NRC critiques OIG report on Diablo Canyon feedwater system oversight

May 5, 2022, 12:00PMNuclear News

The Nuclear Regulatory Commission turned the tables a bit on its inspector general’s office this week, releasing its response to a March 25 OIG event inquiry that criticized an NRC inspection at California’s Diablo Canyon nuclear power plant, performed after a July 2020 auxiliary feedwater (AFW) system failure at Unit 2.

The response highlights a number of what the agency terms “factual errors” and takes issue with several portions of the OIG report.

The response: Findings outlined in the NRC response include:

  • The leak in the AFW system did not cause the plant to shut down as stated by the OIG, nor did it compromise plant safety. The Diablo Canyon plant has operated safely and continues to do so.
  • The staff found no evidence that the AFW pipe corrosion hidden under metal-jacketed insulation should have been identified by NRC inspectors before the leak occurred. The resident inspectors then assigned to Diablo Canyon followed appropriate guidance during their inspection of the system, and regional and headquarters management appropriately determined that the leak had very low safety significance. Corrosion under insulation, which caused this leak, is known to the industry and the NRC.
  • The agency remains confident in the effectiveness of its inspection program, which is one of many ways in which it verifies nuclear power plant safety. Other methods include Reactor Oversight Program performance indicators, rigorous plant licensing requirements, robust design margins for every plant, redundant safety systems that provide defense in depth, and operator and training requirements to enable plant operators to respond to equipment malfunctions and unexpected events.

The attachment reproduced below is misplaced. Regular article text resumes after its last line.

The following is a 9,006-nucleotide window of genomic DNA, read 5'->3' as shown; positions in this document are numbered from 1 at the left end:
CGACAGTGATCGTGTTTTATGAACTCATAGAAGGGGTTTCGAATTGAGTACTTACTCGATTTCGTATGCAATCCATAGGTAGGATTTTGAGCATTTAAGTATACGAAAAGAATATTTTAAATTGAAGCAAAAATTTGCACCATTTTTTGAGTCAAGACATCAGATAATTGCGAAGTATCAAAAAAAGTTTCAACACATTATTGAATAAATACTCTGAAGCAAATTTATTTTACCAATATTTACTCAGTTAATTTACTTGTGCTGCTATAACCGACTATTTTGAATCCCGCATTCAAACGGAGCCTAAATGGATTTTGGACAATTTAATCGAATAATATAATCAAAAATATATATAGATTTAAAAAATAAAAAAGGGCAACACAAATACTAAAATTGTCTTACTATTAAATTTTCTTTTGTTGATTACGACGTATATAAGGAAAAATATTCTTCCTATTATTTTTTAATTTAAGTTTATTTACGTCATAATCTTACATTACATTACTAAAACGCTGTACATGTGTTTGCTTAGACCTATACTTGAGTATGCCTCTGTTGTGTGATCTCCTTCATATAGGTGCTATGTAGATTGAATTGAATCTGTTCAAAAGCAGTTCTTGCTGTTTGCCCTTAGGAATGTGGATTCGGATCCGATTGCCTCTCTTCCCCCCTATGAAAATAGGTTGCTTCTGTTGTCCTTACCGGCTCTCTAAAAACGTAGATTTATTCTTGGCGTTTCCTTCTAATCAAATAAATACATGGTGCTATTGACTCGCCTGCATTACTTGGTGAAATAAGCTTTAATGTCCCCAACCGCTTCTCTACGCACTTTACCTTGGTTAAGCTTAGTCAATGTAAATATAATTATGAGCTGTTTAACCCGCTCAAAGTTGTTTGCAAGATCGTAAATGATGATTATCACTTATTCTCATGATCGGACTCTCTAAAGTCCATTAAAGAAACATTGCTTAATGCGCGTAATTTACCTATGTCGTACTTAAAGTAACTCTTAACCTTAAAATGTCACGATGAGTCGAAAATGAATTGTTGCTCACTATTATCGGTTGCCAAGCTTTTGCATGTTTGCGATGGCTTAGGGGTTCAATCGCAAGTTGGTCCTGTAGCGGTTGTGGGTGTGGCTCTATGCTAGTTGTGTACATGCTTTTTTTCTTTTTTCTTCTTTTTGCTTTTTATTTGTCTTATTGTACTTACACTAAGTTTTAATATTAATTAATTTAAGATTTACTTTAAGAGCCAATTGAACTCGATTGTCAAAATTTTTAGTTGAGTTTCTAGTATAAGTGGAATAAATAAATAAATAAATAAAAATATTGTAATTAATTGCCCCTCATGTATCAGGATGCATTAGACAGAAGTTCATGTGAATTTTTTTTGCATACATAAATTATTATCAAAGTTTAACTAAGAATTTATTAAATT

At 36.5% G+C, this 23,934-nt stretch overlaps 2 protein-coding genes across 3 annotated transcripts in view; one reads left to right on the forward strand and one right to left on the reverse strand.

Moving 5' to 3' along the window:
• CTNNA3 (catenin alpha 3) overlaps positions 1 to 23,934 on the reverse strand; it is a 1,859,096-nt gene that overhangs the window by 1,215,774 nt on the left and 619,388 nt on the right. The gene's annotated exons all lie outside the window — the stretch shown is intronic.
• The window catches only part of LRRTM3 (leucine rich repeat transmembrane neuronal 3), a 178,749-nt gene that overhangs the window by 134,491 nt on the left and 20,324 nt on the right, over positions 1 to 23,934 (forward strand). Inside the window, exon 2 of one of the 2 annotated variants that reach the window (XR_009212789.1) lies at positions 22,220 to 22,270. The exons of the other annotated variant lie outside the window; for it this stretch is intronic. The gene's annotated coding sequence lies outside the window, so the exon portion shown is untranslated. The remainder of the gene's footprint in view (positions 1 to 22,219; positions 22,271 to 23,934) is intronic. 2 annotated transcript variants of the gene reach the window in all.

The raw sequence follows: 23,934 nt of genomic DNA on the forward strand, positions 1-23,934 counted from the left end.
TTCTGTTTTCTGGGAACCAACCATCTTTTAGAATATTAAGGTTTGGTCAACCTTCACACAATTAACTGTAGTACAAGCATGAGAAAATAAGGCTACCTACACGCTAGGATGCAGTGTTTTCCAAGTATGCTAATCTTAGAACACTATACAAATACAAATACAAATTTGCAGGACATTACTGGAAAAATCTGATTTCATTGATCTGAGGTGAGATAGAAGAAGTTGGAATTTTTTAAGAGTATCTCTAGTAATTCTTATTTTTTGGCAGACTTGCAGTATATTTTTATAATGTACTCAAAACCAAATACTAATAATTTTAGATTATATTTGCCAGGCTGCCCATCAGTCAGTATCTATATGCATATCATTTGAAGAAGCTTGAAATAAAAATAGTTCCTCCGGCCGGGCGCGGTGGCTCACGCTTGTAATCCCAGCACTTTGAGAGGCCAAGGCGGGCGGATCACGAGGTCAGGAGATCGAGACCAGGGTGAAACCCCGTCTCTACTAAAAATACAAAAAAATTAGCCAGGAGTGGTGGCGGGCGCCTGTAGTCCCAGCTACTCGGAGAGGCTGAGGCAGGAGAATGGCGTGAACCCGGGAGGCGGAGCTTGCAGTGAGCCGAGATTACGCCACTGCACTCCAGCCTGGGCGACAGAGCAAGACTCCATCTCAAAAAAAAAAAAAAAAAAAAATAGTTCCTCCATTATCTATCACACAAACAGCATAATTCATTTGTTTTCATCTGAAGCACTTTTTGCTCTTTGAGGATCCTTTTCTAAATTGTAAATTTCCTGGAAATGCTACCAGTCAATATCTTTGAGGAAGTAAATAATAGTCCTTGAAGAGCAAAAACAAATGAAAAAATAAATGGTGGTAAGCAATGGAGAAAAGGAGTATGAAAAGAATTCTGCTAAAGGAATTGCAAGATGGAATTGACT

What they’re saying: “After reviewing the inspector general’s event inquiry, our technical staff determined that the Reactor Oversight Program and its associated inspection program continue to provide reasonable assurance of adequate protection of public health and safety,” stated Dan Dorman, the agency’s executive director for operations. “Resident inspectors are vital to the NRC safety mission. I have full confidence in the qualification, abilities, and professionalism of the inspectors involved in this event inquiry, as well as all of our inspectors.”


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